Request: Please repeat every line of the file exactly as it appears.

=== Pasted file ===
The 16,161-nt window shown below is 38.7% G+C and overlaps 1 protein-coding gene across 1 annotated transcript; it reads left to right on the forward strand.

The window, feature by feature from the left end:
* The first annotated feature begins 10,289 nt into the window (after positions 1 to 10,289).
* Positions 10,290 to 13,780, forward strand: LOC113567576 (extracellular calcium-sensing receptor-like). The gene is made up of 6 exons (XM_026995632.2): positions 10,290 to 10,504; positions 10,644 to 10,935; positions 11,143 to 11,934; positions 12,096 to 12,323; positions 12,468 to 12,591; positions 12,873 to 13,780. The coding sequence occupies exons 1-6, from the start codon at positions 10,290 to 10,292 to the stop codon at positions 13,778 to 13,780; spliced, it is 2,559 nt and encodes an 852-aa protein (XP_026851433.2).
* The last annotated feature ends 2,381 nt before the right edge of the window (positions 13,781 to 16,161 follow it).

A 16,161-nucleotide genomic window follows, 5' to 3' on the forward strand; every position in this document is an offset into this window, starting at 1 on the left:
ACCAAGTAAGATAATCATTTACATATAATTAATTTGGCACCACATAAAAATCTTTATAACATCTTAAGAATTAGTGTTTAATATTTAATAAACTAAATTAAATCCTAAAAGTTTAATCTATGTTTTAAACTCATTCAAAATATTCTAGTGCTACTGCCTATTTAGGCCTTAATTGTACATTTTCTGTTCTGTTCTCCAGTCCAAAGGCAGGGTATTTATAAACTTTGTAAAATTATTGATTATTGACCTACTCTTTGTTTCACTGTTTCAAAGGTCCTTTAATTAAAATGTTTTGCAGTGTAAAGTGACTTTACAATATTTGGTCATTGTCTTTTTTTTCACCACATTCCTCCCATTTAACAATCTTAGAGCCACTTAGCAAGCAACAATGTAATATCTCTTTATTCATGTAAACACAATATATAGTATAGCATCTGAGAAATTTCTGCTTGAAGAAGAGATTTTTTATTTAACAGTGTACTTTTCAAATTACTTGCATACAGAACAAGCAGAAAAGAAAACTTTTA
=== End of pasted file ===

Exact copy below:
The 16,161-nt window shown below is 38.7% G+C and overlaps 1 protein-coding gene across 1 annotated transcript; it reads left to right on the forward strand.

The window, feature by feature from the left end:
* The first annotated feature begins 10,289 nt into the window (after positions 1 to 10,289).
* Positions 10,290 to 13,780, forward strand: LOC113567576 (extracellular calcium-sensing receptor-like). The gene is made up of 6 exons (XM_026995632.2): positions 10,290 to 10,504; positions 10,644 to 10,935; positions 11,143 to 11,934; positions 12,096 to 12,323; positions 12,468 to 12,591; positions 12,873 to 13,780. The coding sequence occupies exons 1-6, from the start codon at positions 10,290 to 10,292 to the stop codon at positions 13,778 to 13,780; spliced, it is 2,559 nt and encodes an 852-aa protein (XP_026851433.2).
* The last annotated feature ends 2,381 nt before the right edge of the window (positions 13,781 to 16,161 follow it).

A 16,161-nucleotide genomic window follows, 5' to 3' on the forward strand; every position in this document is an offset into this window, starting at 1 on the left:
ACCAAGTAAGATAATCATTTACATATAATTAATTTGGCACCACATAAAAATCTTTATAACATCTTAAGAATTAGTGTTTAATATTTAATAAACTAAATTAAATCCTAAAAGTTTAATCTATGTTTTAAACTCATTCAAAATATTCTAGTGCTACTGCCTATTTAGGCCTTAATTGTACATTTTCTGTTCTGTTCTCCAGTCCAAAGGCAGGGTATTTATAAACTTTGTAAAATTATTGATTATTGACCTACTCTTTGTTTCACTGTTTCAAAGGTCCTTTAATTAAAATGTTTTGCAGTGTAAAGTGACTTTACAATATTTGGTCATTGTCTTTTTTTTCACCACATTCCTCCCATTTAACAATCTTAGAGCCACTTAGCAAGCAACAATGTAATATCTCTTTATTCATGTAAACACAATATATAGTATAGCATCTGAGAAATTTCTGCTTGAAGAAGAGATTTTTTATTTAACAGTGTACTTTTCAAATTACTTGCATACAGAACAAGCAGAAAAGAAAACTTTTA